With years spent in a courtroom, York County President Judge Stephen Linebaugh presumably knows a lot about presenting a good case.
And county commissioners said Linebaugh did just that Wednesday when he made his argument for building out the vacant fifth floor of the York County Judicial Center, which was left unfinished when the building opened about eight years ago.
But budget constraints could ultimately determine whether the project, estimated to cost at least $5 million, is completed.
After Linebaugh's presentation, commissioners said they would need time to mull the build-out and whether it's a monetary priority. The board has been crafting its 2013 budget for months, and Linebaugh estimated bond payments on a $5 million build-out would cost about $335,000 per year.
While the judge made a compelling case, the project must fit into the county's financial plan, said commissioner Chris Reilly. He said he's in favor of spending $50,000 to develop a conceptual design of the proposed layout, which would include creation of six-to-eight non-jury courtrooms.
County engineer John Klinedinst said the layout will determine the project's cost, detailing the kind of work to be done. Non-jury courtrooms, for example, are less expensive to furbish than jury courtrooms.
Vice-President Commissioner Doug Hoke said it's not a question of "if" the project will be completed, but "when." However, the $5 million estimate is several years old, and an update is needed to see if that number is still realistic, he said.
President Commissioner Steve Chronister said Hoke was right about the project being a "when," and he appreciated Linebaugh's proposed cost-saving initiatives to offset the cost. He said the conceptual design plan is "a smart idea," but the budget will ultimately decide when the project gets under way.
Chronister said he would like to make a decision on proceeding "sooner rather than later," within the next couple of months, as a courtesy to the president judge.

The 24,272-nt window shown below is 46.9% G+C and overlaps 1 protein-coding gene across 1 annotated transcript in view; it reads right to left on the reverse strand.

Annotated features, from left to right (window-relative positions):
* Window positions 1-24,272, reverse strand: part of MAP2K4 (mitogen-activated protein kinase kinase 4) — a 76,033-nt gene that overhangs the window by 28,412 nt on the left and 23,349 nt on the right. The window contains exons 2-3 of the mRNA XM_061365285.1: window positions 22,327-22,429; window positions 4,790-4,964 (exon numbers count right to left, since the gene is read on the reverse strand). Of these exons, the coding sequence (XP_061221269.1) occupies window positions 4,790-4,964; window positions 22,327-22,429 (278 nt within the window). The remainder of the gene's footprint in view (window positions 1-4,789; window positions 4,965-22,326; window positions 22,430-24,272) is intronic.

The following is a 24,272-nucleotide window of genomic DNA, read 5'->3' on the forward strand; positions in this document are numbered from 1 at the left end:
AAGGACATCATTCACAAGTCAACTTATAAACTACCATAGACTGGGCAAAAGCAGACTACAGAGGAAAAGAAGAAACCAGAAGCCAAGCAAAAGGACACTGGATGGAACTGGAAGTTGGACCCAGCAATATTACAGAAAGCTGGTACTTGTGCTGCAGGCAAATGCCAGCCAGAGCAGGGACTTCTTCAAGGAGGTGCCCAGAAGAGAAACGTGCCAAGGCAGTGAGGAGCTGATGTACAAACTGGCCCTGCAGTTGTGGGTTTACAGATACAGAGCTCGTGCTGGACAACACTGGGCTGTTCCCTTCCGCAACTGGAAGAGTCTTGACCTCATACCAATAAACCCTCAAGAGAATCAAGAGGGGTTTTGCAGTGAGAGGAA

But the underlying need for the project is the growing court caseload, he said, and proactive efforts need to be undertaken to address crime - otherwise the caseload will continue to escalate.
Making his case: Linebaugh cited a study released before the judicial center was built, saying the 1996 and 1997 projections showed the fifth floor would be needed in 2015; that's the year it would open if design work started in 2013, he said.
But the county has actually surpassed the study's projections both in caseload and population, he said.
The study expected the county's population to reach 416,700 in 2010 and 438,000 in 2015, but the population was already 435,000 in the 2010 Census, he said.
In 1997, there were nine judges. The study projected the county would have 12 judges in 2012, but there were actually 15 judges by 2011, Linebaugh said.
There are still 15 judges, but only 12 courtrooms. The state determines the number of judges in the county based on population and caseload, which has also surpassed the study's estimates.
The study supposed there would be 7,254 criminal, 2,481 civil, and 544 orphan cases in 2015. However, there were 7,947 criminal, 5,089 civil, and 2,113 orphan cases in 2011, Linebaugh said.
Causing delays: The president judge said the caseload is causing unfair delays to case participants and is an inconvenience for courthouse staff and attorneys. Some trials have jumped from courtroom-to-courtroom as space becomes available, and others are heard in hearing rooms where people are elbow-to-elbow, he said.
He proposed cost-saving measures that would mitigate most or all of the $335,000 bond payments, including moving the office of District Judge Ronald Haskell Jr. from a leased space to the fifth floor, saving about $67,000 per year. Haskell was one of several people who spoke in favor of the proposal after Linebaugh presented his case. The proponents included some county row officers and a representative from the county's bar association.
Linebaugh said the county could save $100,000 per year ($75,000 the first year) by moving the law library to Court Administration in the judicial center. He also said the treatment courts, such as the DUI court, could be expanded if the fifth floor were finished. The treatment courts save the county hundreds of thousands of dollars per year on imprisonment by offering intensive counseling as an option to incarceration.
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